About Termite & its Type, Life Cycle, Colony in Detail:


There are Three Main Categories Of Termites:

  • Subterranean
  • Dampwood
  • Drywood
  • Subterranean:

    Tunnels underground originating from parent colony and leading to a food source, or shelter tubes up vertical objects.


    Exist in trees, stumps and areas where timber is in contact with moist soil. Sustained moisture supply necessary. Also occurs in wall cavities and beneath houses


    Mostly exist in dry wood where atmospheric moisture is often high, such as in the warmer tropical areas. Also occur in some dry area.

    Now SUBTERRANEAN divided into more Three Types:
  • 1-Mounds:
  • Central colony in a raised mound from which subterranean tunnels radiate.

  • 2-Non-Mound Colonies
  • In trees, tree stumps and wood in the ground. Subterranean tunnels radiate from these.

  • 3-Arboreal Colonies
  • Nest at various heights on trees or on top of posts. Ground contact necessary, and tunnels radiate underground from the base of the tree or post.



    They are the sexual forms of the colony – the future kings and queens. When they are fully winged and ready to leave their nest, They go on the colonising flight. If the queen dies or degenerates, in many species some of their reproductive are selected to carry on the colony. It is also likely that supplementary kings can be formed from the developing reproductive.
    reporductive termite


    They constitute the greatest number of individuals in a colony. They do the work of the colony: gathering food, maintaining and repairing, and feeding all the other castes.


    Their main function is to defend the colony against invaders, particularly ants.
    soldier termite


    He fertilizes the queen from time to time and, like the queen, is long-lived. The original king along with the queen tends the young during the early life of the colony.
    king termite


    The main function of the queen is reproduction. However, during the early developmental period of the colony, she together with the king tends her young until the workers are numerous enough to take over these nursery duties.
    bed bugs breed temp


    Termites develop gradually. The developmental stages are egg, nymph, adult. The eggs are laid singly except in Mastotermes darwiniensis, which lays its eggs in long rows. The eggs hatch into first instar nymphs, which are fed by the workers or, in the case of M. darwiniensis and species of Family Kalotermitidae, which have no true worker caste, by the older nymphs. After molting several times, the young nymphs differentiate into the various castes: workers, soldiers and alates. The developmental period may take 2-4 months to several months. Depending on such factors as food availability, temperature and the vigour of the colony. The fully winged forms (alates) leave the colony during the colonizing flight, usually in early summer, to set up new colonies. Timber in moist ground or a rotting scar at the base of a tree is a favored nesting area for a potential new colony. When a pair of de-alates set up in a suitable environment, they hollow out a small chamber in which they mate, and then the female lays small number of eggs. At this stage, this future king and queen must feed and care for their young. Later, task becomes the responsibility of the workers or in primitive species, the nymphs.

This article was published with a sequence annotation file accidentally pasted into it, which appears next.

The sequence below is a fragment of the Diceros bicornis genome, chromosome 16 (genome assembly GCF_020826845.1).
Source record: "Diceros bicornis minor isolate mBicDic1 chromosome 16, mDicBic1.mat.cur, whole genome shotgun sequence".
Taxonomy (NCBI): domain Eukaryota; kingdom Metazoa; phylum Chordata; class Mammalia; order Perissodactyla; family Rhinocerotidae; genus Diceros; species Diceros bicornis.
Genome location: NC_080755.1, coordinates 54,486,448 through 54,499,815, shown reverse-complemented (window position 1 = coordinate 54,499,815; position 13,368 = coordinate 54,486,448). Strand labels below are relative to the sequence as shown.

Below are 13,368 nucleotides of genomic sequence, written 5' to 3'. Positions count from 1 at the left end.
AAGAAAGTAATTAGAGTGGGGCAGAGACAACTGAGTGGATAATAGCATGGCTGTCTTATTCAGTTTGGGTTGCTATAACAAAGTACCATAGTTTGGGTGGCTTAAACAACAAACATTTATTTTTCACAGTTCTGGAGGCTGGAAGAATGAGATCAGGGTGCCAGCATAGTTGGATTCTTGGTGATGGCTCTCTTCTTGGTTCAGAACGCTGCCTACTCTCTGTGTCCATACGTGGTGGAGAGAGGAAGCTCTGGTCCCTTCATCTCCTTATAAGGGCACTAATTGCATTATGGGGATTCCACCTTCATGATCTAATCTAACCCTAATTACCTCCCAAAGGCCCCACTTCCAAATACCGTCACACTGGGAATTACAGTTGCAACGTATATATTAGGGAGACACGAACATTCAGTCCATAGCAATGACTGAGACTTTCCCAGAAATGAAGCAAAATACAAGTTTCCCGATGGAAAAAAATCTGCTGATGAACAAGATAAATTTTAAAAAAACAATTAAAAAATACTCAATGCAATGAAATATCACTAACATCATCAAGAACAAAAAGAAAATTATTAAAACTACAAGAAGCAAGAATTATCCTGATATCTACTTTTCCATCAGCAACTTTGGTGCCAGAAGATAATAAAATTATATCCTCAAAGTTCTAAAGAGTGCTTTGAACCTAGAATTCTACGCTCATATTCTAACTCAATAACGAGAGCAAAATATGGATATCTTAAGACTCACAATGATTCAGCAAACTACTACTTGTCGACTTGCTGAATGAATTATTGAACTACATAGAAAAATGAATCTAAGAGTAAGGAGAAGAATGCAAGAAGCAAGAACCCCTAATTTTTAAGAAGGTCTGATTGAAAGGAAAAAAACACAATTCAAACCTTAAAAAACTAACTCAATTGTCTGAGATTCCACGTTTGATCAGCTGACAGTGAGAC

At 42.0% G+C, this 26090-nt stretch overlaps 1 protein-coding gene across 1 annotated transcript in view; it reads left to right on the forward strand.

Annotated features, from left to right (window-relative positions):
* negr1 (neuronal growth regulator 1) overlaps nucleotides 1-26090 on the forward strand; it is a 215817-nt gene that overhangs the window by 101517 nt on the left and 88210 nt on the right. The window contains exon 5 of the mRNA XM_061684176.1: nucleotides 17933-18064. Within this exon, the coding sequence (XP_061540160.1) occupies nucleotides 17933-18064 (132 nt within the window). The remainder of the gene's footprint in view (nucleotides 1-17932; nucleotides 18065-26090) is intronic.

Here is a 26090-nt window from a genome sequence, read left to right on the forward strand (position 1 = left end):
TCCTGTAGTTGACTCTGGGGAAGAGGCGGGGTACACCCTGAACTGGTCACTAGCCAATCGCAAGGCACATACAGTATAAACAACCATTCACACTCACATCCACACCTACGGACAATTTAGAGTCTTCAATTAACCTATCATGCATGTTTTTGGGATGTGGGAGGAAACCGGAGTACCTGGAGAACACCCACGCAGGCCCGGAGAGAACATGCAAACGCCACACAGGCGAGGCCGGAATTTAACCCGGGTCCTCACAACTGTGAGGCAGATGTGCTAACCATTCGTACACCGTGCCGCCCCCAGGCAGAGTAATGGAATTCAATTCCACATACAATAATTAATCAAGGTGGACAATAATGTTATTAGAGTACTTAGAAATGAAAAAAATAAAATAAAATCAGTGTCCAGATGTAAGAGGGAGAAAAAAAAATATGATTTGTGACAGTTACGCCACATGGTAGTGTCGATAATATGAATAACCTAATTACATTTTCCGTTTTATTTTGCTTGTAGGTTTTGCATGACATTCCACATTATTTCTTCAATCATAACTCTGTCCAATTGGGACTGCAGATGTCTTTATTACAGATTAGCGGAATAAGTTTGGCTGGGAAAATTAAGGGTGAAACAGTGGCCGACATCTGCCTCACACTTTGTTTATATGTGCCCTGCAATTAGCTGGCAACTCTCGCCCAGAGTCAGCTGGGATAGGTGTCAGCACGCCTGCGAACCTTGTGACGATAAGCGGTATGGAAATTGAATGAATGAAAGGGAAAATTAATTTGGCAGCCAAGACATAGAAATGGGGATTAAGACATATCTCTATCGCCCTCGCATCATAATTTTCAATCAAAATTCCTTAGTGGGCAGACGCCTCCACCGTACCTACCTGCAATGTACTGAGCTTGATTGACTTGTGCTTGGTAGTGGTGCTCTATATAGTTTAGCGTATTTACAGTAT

lifecycle termite


    a) Ground mounds – Species such as Coptotermes lacteus, Nasutitermes exitiosus, Microcerotermes turneri and Amitermes spp. In the Northern Territory build substantial mounds. on the ground. Most of these have a hardened outer casing, an extensive layer with tunnels and inner central area of softer, papery material, forming the nursery where the queen is located.

    b) Subterranean nest Major pest species (e.g. Coptotermes acinaciformis, C. frenchi, Schedorhinotermes intermedius) mostly nest underground but some can nest above ground provided there is a constant source of water/moisture. C. acinaciformis has been found nesting between floors in large city buildings and inside trees, even well above ground level. Trees and stumps are favoured nesting places for these termites. Subterranean nest lack the outer hard casing but the structure is the same of the ground mound, with softer and more fragile chambers near the center. They also excavate the roots on which trees depend for their stability.Tree wood – species such as Neotermes insularis, Porotermes adamsoni and the many species of genus Cryptotermes live in small colonies throughout the branches and trunks of trees, often preferring the softer growth rings.

    c) Arboreal nest: - Termite species such as Nasutitermes graveolus and Nasutitermes walkeri construct arboreal nests, which may be large and at heights sometimes exceeding 20m. They have ground contact usually through the root crown of the tree on which nest occurs.

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